Get to know Sasha Sloan - the artist you need on your 'sad girl' playlist

Photo by Anthony Cabaero

Emotional, nostalgic and sad. Those are the 3 words Sasha Sloan would use to describe her music if you haven’t heard it before… and if you haven’t, it’s time you did. The 24-year-old L.A-based singer-songwriter is currently touring with her latest EP, ‘Loser’, which was released in the Fall of 2018. The project features a collection of beautifully written songs about life’s tougher moments – the breakups, family dysfunctions and social anxieties.

A true musical talent, Sloan was studying at Berklee College of Music before she was offered a publishing deal at just 19-years-old. She went on to write songs for big names in music like Camilla Cabello, John Legend and Steve Aoki. She also co-wrote the song “This Town” with Kygo, which was featured on his EP, ‘Stargazing’.

Loser is Sloan’s second EP. She first debuted her solo work in early 2018 with her Sad Girl EP. Sad Girl features the single, “Ready Yet”, which gained 16 million streams on Spotify alone. Sloan’s music is categorically pop, but her songs encapsulate elements of EDM, rock and folk.

We sat down with Sasha before her recent Toronto show at The Velvet Underground. Here’s what she shared about her creative process, personal branding and current tour.

Winslow: You've already had such a really successful career in music. How does it feel now to be finally headlining your own tour?

Sasha: I think it’s mixed emotions. As a writer for other people I was like, “ok cool, here’s a song.. you go promote it, you go tour.” I got to stay home, sit on my couch, play video games and smoke weed… Now I’m doing it myself, which is honestly so much more rewarding. I think when I was writing for other people, it’s not that I didn’t care about the songs, it’s just they weren’t my story, so I wasn’t fully as invested or as connected to them as I am with my own songs. I think it’s just completely different. It’s crazy to live something, and write about it and have people show up because they went through it too. I think that’s the whole point of doing music. Releasing my own stuff has been way more cathartic and rewarding than I ever could have expected it to be.

W: This is your second EP you've released. How do you feel like the two projects are similar or different? Do you feel like you had a different approach going into Loser than you did with Sad Girl?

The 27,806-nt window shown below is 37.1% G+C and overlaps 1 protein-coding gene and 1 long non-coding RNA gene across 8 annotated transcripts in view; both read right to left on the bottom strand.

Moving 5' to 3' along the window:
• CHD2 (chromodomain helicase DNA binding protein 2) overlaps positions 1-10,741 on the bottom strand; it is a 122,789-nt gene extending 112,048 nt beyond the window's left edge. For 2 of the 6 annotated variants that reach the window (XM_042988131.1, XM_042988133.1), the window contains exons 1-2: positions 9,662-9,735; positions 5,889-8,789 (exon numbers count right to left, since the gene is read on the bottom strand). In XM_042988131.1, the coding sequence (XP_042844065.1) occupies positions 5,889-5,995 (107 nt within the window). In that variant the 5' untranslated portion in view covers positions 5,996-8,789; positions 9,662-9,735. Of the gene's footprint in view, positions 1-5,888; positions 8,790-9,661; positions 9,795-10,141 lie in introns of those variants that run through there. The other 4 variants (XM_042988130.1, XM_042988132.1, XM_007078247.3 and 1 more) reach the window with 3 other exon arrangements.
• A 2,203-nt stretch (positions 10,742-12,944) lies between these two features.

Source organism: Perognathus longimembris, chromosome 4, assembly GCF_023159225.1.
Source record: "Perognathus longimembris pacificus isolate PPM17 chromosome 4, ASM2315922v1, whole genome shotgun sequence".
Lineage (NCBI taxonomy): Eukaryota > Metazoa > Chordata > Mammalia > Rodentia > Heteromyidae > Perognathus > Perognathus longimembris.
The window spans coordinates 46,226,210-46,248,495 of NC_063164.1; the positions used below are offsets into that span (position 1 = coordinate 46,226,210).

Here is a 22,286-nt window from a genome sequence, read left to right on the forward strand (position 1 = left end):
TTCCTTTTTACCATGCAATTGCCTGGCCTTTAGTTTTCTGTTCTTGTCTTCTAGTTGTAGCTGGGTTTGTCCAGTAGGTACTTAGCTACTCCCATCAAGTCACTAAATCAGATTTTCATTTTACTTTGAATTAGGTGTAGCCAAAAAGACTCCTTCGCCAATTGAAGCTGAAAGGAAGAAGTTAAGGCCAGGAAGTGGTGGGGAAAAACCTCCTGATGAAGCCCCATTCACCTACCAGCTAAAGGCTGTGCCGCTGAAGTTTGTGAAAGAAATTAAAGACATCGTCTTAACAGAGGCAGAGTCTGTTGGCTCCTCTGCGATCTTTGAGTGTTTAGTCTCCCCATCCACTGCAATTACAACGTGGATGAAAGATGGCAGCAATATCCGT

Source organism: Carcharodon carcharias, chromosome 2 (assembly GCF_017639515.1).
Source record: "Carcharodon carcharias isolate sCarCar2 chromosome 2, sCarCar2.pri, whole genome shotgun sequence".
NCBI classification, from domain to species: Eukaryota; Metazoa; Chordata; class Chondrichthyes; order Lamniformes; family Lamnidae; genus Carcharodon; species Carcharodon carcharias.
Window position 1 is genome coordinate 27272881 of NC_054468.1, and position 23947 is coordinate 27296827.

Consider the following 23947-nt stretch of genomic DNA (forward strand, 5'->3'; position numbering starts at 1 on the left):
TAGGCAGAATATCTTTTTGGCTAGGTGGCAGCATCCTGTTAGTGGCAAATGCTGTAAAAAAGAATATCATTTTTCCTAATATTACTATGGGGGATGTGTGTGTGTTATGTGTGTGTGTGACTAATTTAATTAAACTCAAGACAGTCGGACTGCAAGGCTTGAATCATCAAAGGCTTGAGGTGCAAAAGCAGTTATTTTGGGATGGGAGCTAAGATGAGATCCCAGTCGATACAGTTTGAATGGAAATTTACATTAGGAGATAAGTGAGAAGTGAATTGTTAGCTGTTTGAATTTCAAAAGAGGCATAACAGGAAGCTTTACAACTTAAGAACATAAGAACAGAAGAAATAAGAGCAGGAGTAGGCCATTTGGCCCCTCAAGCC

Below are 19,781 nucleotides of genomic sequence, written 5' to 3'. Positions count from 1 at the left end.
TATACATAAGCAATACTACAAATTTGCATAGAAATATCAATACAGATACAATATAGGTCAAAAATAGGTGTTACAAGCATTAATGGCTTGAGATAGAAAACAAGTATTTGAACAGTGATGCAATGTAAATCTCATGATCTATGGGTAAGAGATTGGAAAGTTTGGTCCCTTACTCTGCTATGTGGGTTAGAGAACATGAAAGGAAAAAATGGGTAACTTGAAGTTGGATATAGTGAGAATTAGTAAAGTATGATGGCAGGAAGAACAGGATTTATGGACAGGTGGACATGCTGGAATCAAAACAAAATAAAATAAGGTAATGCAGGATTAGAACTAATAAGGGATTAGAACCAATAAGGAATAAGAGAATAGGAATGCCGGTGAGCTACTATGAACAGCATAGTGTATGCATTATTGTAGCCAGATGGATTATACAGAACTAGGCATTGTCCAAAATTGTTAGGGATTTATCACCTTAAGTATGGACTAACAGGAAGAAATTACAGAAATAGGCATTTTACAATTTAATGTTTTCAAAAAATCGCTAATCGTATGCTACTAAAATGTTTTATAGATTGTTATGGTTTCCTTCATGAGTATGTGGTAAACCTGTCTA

S: Yeah, I think Sad Girl was me trying to figure out who I was…it was more of a blue print. Like, “ok, do I want to have songs with drops in them?” I think as a writer, I didn’t really know what sound I wanted yet, cause you know, I do write EDM music and folk music and I was trying to combine them all. I think Loser is much more honed in. I really got to take time to focus on me and think about what I’ve been through… and get weirder with it. I think with Sad Girl I was like, “if I don’t write straight pop songs, everyone’s going to hate me.” And then [with Loser] I got to do stuff like “The Only”, which was kind of experimental and kind of ‘rock’.

W: Over the past 2 years, there's been a huge surge of emerging artists in indie and pop music. In that environment, how do you differentiate yourself?

S: I think the only way to be different is by being yourself. I was trying to be different I wouldn’t be… if that makes sense? I don’t really think about being different – I just think about the songs. I know a lot of artists focus on branding and are like, “oh, maybe you should dye your hair purple and that’ll be your thing. I’ve kind of just accepted the fact that I’m me and I’m just going to keep living life, and fucking up and writing about it.

W: Loser opens up about real emotions and personal issues like dysfunctional family matters. What was your song writing process on this EP?

S: I think with Loser, it was really organic because I was fresh out of a breakup. I mean, it was fresh as hell, so it was almost hard not to write. I don’t put any pressure on myself to write a song in a day, and I think that’s a common misconception with songwriters – like “oh, I wrote this song in 30 minutes so that means it’s awesome.” It sort of becomes a competition. I like to come up with hooks and ideas, and if I get struck on a verse then I let the song breathe and then I come back to it a week later when I’ve forgotten what it sounds like. Then I have fresh ears, and I can say “ok, I know what it needs now.” It’s hard to do that when you’re writing for other people because you have such a limited amount of time with [the songs]. But when it’s for me, it’s no pressure. I want the process to be fun.. I wrote a lot of [Loser] with my boyfriend, and all friends really, and family.

W: If you had to pick your favourite song on Loser, which one would it be?

S: I think my favourite song on Loser is "Again”. I was in New Mexico with my boyfriend visiting his parents and we had both taken a massive edible. We had both just been through breakups and we’d both been with people for a very long time, and it wasn’t right. We wrote that song, and we both listened to it when the demo was done and started crying. I’ve never had something I’ve written actually make me cry. It was a really strange feeling… I was like, “is it really narcissistic that I’m crying to my own song?” But I think it just brought up a lot of things, and it was basically everything that I wanted to say to my ex that I never got to.

See Sasha Sloan live at any of her upcoming tour dates.